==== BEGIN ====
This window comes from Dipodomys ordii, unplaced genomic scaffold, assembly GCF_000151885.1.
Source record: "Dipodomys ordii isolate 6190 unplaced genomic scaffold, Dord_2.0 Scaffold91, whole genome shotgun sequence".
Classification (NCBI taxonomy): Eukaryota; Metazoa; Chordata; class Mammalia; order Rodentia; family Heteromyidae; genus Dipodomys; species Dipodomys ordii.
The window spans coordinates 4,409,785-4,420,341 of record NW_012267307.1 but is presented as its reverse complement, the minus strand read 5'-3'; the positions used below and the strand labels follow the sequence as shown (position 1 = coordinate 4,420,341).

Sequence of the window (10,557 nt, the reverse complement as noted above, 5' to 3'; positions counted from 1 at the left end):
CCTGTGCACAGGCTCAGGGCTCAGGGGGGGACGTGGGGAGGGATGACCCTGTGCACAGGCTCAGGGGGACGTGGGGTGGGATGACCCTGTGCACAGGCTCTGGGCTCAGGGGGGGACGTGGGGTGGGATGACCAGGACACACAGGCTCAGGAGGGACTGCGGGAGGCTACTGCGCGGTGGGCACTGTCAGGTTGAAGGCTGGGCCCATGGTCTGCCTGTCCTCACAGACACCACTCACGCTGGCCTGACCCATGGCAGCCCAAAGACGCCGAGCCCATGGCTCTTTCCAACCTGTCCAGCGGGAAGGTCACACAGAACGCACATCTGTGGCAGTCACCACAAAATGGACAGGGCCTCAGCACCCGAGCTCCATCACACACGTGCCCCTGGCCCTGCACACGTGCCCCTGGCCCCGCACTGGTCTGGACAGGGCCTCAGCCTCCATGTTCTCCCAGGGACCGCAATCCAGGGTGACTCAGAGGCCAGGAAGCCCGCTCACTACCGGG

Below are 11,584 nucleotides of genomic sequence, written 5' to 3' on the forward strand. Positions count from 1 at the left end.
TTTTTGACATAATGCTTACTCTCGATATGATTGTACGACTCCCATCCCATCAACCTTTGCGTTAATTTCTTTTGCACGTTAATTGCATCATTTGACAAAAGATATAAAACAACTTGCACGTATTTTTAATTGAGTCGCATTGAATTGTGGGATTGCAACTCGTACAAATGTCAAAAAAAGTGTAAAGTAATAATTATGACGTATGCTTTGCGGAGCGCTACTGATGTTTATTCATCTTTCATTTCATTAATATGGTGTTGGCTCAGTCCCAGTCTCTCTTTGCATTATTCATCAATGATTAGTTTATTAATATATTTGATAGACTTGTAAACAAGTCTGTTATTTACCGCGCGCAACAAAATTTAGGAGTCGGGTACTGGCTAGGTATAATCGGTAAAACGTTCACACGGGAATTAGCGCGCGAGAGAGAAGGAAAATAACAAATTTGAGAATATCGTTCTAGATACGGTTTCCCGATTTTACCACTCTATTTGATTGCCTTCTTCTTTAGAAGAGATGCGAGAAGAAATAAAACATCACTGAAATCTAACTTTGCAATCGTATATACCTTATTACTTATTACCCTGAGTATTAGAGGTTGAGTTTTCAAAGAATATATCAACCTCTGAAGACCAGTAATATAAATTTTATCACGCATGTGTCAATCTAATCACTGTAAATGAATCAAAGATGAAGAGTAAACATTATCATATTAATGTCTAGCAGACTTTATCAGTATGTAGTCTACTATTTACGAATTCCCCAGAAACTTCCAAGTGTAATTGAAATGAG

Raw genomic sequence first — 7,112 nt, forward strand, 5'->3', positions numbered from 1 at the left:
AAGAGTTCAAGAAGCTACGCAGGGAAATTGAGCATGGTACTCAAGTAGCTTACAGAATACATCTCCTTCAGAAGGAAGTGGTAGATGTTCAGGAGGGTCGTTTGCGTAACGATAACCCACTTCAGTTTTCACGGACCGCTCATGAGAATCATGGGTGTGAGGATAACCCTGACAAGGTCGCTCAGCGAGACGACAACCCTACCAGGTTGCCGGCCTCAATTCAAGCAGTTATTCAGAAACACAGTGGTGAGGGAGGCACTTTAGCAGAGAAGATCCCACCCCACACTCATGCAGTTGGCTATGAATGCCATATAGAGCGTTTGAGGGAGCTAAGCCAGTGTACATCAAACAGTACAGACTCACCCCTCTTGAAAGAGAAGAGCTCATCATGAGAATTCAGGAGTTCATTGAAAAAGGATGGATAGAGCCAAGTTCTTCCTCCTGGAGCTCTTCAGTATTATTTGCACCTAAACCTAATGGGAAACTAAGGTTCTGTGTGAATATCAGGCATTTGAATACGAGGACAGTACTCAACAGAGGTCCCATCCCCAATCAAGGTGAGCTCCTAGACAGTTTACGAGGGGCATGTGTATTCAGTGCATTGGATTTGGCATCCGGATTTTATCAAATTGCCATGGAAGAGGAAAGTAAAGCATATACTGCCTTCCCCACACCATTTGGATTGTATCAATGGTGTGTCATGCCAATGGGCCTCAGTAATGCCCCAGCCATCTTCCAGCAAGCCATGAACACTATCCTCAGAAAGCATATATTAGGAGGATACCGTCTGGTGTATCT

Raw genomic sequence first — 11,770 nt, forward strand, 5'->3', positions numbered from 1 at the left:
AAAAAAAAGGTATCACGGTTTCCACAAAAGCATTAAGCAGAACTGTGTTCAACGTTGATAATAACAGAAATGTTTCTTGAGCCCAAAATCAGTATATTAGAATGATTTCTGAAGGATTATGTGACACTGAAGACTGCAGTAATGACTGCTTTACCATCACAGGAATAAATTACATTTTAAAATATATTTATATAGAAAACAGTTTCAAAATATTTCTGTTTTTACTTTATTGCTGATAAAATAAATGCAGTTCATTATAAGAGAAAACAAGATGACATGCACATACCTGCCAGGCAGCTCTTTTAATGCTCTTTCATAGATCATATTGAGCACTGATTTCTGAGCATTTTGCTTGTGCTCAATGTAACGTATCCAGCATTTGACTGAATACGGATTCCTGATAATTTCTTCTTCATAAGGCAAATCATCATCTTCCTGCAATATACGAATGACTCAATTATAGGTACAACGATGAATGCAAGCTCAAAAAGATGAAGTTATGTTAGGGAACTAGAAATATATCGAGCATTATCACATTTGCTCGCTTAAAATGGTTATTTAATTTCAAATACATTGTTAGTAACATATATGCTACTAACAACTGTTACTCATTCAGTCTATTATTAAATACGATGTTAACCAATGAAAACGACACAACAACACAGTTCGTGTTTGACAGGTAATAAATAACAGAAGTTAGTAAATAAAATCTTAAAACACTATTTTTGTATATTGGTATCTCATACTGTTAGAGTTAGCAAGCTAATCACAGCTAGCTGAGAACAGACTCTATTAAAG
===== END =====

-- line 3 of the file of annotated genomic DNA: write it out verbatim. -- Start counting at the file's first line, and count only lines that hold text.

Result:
Classification (NCBI taxonomy): Eukaryota; Metazoa; Chordata; class Mammalia; order Rodentia; family Heteromyidae; genus Dipodomys; species Dipodomys ordii.